"a scourge that fuels conflict worldwide"

That's how the LA Times (writing in today's Philadelphia Inquirer) describes what it calls "the illegal weapons trade" (code-language to describe what the gun grabbers want made illegal):

UNITED NATIONS - A two-week U.N. conference reviewing efforts to fight the illegal weapons trade has ended in failure, with nations too divided on too many contentious issues to agree on the best way to combat a scourge that fuels conflict worldwide.

After days of negotiations, delegates on Friday gave up their bid to agree on an "outcome document" meant to reflect their consensus on the most serious threats and the best way to fight the illegal trade in small arms, worth about $1 billion a year.

"It's a squandered opportunity," said Anthea Lawson, spokeswoman with the International Action Network on Small Arms. "It's preposterous, especially when there was so much will from so many countries to do something."

The conference was reviewing progress made toward achieving a 2001 program of action to curb the illicit sale of pistols, machine guns, and other light weapons.

The global small-arms trade is worth about $4 billion a year, of which a fourth is considered illegal, according to the annual Small Arms Survey, an authoritative report on such weapons. The weapons cause 60 percent to 90 percent of deaths in conflicts yearly.

I think this is yet another editorial masquerading as a "story." Notice the typical code language: guns "fuels conflict". (And, of course, weapons "cause" deaths.) That's the same logic as saying guns cause crime. Never mind that in Rwanda so much of the genocide was perpetrated by Hutus armed with machetes that there's even a book about it titled "Machete Season." Is anyone at the UN complaining that machetes are "fuel"? Is anyone at the UN complaining about the fact that Rwandan gun control meant that only the government-backed Hutus had guns, while their Tutsi victims were legally disarmed and helpless?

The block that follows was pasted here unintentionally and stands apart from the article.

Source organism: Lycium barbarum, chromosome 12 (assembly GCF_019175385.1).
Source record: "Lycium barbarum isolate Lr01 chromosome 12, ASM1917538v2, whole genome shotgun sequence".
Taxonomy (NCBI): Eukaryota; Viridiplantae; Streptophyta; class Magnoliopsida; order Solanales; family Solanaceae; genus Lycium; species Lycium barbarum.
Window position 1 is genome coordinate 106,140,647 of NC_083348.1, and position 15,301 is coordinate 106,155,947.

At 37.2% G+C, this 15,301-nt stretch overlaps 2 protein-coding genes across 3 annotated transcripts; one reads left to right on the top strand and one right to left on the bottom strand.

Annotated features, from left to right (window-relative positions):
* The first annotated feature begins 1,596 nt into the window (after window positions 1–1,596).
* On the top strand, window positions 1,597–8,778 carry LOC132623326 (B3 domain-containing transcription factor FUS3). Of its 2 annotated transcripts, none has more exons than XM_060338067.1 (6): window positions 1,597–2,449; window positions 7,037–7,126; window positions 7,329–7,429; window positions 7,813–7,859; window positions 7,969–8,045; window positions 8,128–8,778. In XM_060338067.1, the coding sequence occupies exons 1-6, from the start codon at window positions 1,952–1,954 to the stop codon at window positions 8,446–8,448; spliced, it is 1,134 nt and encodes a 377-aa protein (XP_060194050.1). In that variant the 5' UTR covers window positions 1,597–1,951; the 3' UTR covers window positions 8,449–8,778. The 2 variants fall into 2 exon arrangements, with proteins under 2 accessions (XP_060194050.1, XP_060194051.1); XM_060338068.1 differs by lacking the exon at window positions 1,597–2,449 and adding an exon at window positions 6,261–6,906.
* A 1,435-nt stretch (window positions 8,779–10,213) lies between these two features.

Jeff Soyer takes a different view from the Inquirer and the LA Times:

Well then maybe, instead of trying to implement a world-wide government control of firearms, it should be left where it belongs -- to the discretion of each country. That way, if England wants to completely disarm their victim populace and grant criminals open season, go for it. And if the U.S. doesn't, bravo!

If rogue dictatorships want to slaughter innocents, maybe others could try arming the victims of such regimes and evening the playing field.

Precisely. Had the minority Tutsis been armed, I think the genocidal slaughter would have been rendered impossible.

Adolf Hitler (leading expert on slaughtering innocents if ever there was one) put it this way:

The most foolish mistake we could possibly make would be to allow the subject races to possess arms. History shows that all conquerors who have allowed their subject races to carry arms have prepared their own downfall by so doing.
While we're all appalled by idea of "subject races," it's a lesser known fact that gun control plays a major role in their creation and continued subjugation. The most regrettable chapter in U.S. history was slavery, which was based on the creation and perpetuation of a "subject race." American gun control began precisely as a means for white people to keep black slaves and former slaves subjugated. This despicable story has been amply documented by Clayton Cramer in "The Racist Roots of Gun Control," but it's not considered part of conventional history. Why might that be?

I hope there isn't a movement to reduce humanity to a collection of "subject races," as I prefer the idea of all men being created equal, and governments which derive their just powers from the consent of the governed.

posted by Eric on 07.09.06 at 11:54 AM

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